Firstly, I think it’s important to stress again that everything in this article is my own opinion based on my own on-the-ground research in Bangkok so I could write an accurate article for people who want to know the situation in Thailand for tourists. The fact that my flight and hotel was covered so I could attend a conference there (which was organised before the coup – and I’ve disclosed) has no effect on what I’ve written. It is a very common practice in travel writing to have your costs covered so you are able to see destinations and write about them in an impartial way.
      Secondly, the issue of insurance is an important one. It’s one of the reasons why I wrote the article. The warnings from governments and insurance agencies makes it seems like Bangkok and Thailand are currently are warzone. For 99.9% of tourists who visit now, though, they wouldn’t even know there were political problems in the country. The reality on the ground does not match the rhetoric that potential travellers are hearing.
      And finally, I made a point of saying in this article that I wasn’t commenting about the politics of the situation, just the practicalities of being a tourist in the country. Yes, there are problems with freedom of the press. Yes, you could argue that this is not good for democracy. However, that wasn’t what I was writing about. This is an article to answer questions about whether it is safe in Thailand as a tourist and my emphatic and unbiased opinion continues to be definitely yes.

      • Thanks for your reply, Michael. I think I’d find it easier to treat this post credibly if I hadn’t read two of your pieces on El Gouna, one raving about an Egyptian wine produced by your host, one raving about a snorkel trip. I can’t comment directly on the wine, although given the Egyptian climate, and the general level of Egyptian wine, I’d be surprised if it’s as amazing as you suggest. I can comment, as a diver who’s done quite a lot of the Red Sea dive sites, on the pictures of the reef with the Red Sea’s best diving, and say that that really, really wasn’t. I’d actually go further, and say that if I’d paid for a snorkel trip pretty much anywhere with reef and only seen that, I’d have been hugely disappointed.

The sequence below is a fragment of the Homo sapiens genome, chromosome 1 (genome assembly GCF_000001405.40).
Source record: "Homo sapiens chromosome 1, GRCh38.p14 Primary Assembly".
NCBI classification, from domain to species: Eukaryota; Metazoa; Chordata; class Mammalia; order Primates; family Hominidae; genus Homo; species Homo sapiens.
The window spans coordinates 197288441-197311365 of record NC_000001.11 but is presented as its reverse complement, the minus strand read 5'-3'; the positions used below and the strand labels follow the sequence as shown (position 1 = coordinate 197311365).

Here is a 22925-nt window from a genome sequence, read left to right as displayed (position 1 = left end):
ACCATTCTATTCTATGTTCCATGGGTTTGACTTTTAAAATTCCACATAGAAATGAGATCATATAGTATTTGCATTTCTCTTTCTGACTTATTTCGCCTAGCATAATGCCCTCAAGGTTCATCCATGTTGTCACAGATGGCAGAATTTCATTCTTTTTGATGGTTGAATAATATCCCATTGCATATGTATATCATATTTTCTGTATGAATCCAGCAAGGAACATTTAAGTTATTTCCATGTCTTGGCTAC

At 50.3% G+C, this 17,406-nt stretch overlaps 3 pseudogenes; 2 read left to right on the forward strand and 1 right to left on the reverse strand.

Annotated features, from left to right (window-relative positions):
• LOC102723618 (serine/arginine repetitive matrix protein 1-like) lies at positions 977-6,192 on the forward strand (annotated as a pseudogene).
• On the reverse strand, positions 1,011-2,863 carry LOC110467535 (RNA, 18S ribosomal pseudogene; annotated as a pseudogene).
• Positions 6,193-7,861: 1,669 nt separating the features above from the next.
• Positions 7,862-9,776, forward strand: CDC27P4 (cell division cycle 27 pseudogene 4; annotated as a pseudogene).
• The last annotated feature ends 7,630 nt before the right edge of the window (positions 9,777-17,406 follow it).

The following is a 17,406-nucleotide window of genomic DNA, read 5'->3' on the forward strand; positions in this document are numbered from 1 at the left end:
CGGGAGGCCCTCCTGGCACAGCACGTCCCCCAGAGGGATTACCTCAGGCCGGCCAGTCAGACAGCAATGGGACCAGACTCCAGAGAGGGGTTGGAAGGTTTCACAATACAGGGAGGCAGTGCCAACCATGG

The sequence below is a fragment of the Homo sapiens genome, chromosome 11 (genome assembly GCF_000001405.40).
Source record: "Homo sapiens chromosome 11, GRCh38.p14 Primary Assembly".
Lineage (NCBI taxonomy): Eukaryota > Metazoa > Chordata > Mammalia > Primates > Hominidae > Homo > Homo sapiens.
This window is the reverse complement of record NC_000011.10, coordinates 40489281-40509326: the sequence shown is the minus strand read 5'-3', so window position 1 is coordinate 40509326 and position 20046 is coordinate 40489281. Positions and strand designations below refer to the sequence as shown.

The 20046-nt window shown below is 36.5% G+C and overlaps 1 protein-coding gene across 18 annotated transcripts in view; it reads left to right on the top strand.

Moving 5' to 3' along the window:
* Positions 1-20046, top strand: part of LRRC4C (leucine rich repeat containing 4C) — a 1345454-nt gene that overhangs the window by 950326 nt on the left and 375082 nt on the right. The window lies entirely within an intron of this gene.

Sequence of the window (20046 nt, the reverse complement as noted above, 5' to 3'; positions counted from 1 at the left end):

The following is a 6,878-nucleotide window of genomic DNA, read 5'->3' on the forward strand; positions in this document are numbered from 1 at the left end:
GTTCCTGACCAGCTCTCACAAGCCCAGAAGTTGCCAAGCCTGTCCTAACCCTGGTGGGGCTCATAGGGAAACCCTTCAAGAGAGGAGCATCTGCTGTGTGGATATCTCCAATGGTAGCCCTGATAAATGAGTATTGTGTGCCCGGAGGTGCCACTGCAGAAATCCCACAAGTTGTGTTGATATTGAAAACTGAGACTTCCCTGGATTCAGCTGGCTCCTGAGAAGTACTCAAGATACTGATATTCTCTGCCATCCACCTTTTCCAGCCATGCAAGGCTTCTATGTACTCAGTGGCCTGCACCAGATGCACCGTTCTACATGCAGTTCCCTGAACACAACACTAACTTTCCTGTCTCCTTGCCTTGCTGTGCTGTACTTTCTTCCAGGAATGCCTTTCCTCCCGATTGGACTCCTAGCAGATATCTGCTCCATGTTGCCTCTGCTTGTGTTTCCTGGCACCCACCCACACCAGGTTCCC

I suggest you ask yourself honestly, if you’d paid for that wine, or paid for that snorkel trip, or paid for your resort stay, would you REALLY have raved about them? If you’d been writing for a standard-issue news outlet would you REALLY have devoted hundreds of words and pictures to describing an Egyptian wine as nectar? If you were writing for a news outlet, would you not have gone down a more journalistic path and devoted 200 words to the entire El Gouna resort, including these two posts as sentences: “They’ve brought in a Lebanese winemaker to assist in making their own wine, using X grape and Y grape from Z vineyards.” “Catamaran snorkelling trips are a fun way to see the Red Sea reef…” Honestly?

        Yes, free travel and accom and trips are normal for writers. The distinction between bloggers and journalists seems to be that free accom and trips and travel come with specific boundaries as to what to write, along with encouragement to share and comment positively on all materials produced by other bloggers on the same trip. Any journo writing a Thailand travel safety piece would explain the situation in a couple of sentences, which is perfectly doable: your decision to avoid explaining anywhere that a military coup, allegedly because the country was on the verge of civil war, recently removed the democratically elected government, or to mention the curfew, does smack of bias. As does your decision to sweepingly declare an entire country safe to visit on the basis of a couple of days in BKK.

        To clarify, both you and Val were part of this, right? One specific communication goal of funding bloggers — were you on a stipend as well, or just the free deal? — in this instance was (I quote, directly): “social media and bloggers can be a solution to tell the world that Thailand is a safe destination.”

        The insurance issue is important because people will not be covered if they travel against government advice, unless they go through specialist brokers for coverage — the big focus on Thailand as an unsafe area is, I understand, in the south, near the Malaysian border. That’s relevant to safety because if you’re with a standard holiday insurer, and you’re in BKK, you’re not covered for anything that goes wrong: anything from a robbery or a car crash through to a missed flight. Insurers are all about keeping their costs low – it’s not about hysteria, it’s about how expensive it could be to get someone out if the shit hit the fan. The same with the government. They advise against travel to places because if a situation did get problematic — civil war — they wouldn’t be able to assist.